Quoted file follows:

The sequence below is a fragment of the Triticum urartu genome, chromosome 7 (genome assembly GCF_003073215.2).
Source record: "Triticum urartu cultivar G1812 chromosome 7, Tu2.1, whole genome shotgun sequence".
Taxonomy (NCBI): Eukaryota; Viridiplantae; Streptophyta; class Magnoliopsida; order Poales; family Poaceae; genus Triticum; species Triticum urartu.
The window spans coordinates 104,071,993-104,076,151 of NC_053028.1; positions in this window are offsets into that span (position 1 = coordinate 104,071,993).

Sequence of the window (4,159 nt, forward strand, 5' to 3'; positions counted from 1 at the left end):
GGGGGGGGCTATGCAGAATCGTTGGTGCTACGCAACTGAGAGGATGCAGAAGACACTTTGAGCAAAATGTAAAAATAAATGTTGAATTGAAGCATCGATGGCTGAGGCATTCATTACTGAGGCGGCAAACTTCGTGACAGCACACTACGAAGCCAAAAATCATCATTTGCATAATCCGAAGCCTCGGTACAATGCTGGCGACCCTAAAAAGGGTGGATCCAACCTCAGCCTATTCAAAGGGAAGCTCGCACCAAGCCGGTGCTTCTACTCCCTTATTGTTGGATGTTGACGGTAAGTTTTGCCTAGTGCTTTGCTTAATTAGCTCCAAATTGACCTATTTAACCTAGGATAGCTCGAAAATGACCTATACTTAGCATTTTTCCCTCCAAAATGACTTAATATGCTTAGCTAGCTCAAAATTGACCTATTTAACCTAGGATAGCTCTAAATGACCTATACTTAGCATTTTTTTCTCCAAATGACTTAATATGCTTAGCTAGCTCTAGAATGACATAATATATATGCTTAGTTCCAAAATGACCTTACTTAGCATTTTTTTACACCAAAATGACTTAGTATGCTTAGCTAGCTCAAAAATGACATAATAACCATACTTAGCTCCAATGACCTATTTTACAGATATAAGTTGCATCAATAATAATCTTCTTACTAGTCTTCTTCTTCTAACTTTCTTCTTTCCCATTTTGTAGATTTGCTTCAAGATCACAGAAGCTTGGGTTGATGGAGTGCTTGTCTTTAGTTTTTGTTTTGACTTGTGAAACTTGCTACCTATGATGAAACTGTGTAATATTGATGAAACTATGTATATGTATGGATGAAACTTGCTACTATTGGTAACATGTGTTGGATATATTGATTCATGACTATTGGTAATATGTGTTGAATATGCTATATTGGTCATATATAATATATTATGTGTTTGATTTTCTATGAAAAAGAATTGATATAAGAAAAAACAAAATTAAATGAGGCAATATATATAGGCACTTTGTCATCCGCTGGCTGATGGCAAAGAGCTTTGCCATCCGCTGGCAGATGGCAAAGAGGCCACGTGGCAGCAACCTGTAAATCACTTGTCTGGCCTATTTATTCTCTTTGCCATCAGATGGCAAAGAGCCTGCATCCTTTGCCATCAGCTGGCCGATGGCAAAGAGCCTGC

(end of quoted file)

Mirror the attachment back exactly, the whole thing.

The sequence below is a fragment of the Triticum urartu genome, chromosome 7 (genome assembly GCF_003073215.2).
Source record: "Triticum urartu cultivar G1812 chromosome 7, Tu2.1, whole genome shotgun sequence".
Taxonomy (NCBI): Eukaryota; Viridiplantae; Streptophyta; class Magnoliopsida; order Poales; family Poaceae; genus Triticum; species Triticum urartu.
The window spans coordinates 104,071,993-104,076,151 of NC_053028.1; positions in this window are offsets into that span (position 1 = coordinate 104,071,993).

Sequence of the window (4,159 nt, forward strand, 5' to 3'; positions counted from 1 at the left end):
GGGGGGGGCTATGCAGAATCGTTGGTGCTACGCAACTGAGAGGATGCAGAAGACACTTTGAGCAAAATGTAAAAATAAATGTTGAATTGAAGCATCGATGGCTGAGGCATTCATTACTGAGGCGGCAAACTTCGTGACAGCACACTACGAAGCCAAAAATCATCATTTGCATAATCCGAAGCCTCGGTACAATGCTGGCGACCCTAAAAAGGGTGGATCCAACCTCAGCCTATTCAAAGGGAAGCTCGCACCAAGCCGGTGCTTCTACTCCCTTATTGTTGGATGTTGACGGTAAGTTTTGCCTAGTGCTTTGCTTAATTAGCTCCAAATTGACCTATTTAACCTAGGATAGCTCGAAAATGACCTATACTTAGCATTTTTCCCTCCAAAATGACTTAATATGCTTAGCTAGCTCAAAATTGACCTATTTAACCTAGGATAGCTCTAAATGACCTATACTTAGCATTTTTTTCTCCAAATGACTTAATATGCTTAGCTAGCTCTAGAATGACATAATATATATGCTTAGTTCCAAAATGACCTTACTTAGCATTTTTTTACACCAAAATGACTTAGTATGCTTAGCTAGCTCAAAAATGACATAATAACCATACTTAGCTCCAATGACCTATTTTACAGATATAAGTTGCATCAATAATAATCTTCTTACTAGTCTTCTTCTTCTAACTTTCTTCTTTCCCATTTTGTAGATTTGCTTCAAGATCACAGAAGCTTGGGTTGATGGAGTGCTTGTCTTTAGTTTTTGTTTTGACTTGTGAAACTTGCTACCTATGATGAAACTGTGTAATATTGATGAAACTATGTATATGTATGGATGAAACTTGCTACTATTGGTAACATGTGTTGGATATATTGATTCATGACTATTGGTAATATGTGTTGAATATGCTATATTGGTCATATATAATATATTATGTGTTTGATTTTCTATGAAAAAGAATTGATATAAGAAAAAACAAAATTAAATGAGGCAATATATATAGGCACTTTGTCATCCGCTGGCTGATGGCAAAGAGCTTTGCCATCCGCTGGCAGATGGCAAAGAGGCCACGTGGCAGCAACCTGTAAATCACTTGTCTGGCCTATTTATTCTCTTTGCCATCAGATGGCAAAGAGCCTGCATCCTTTGCCATCAGCTGGCCGATGGCAAAGAGCCTGC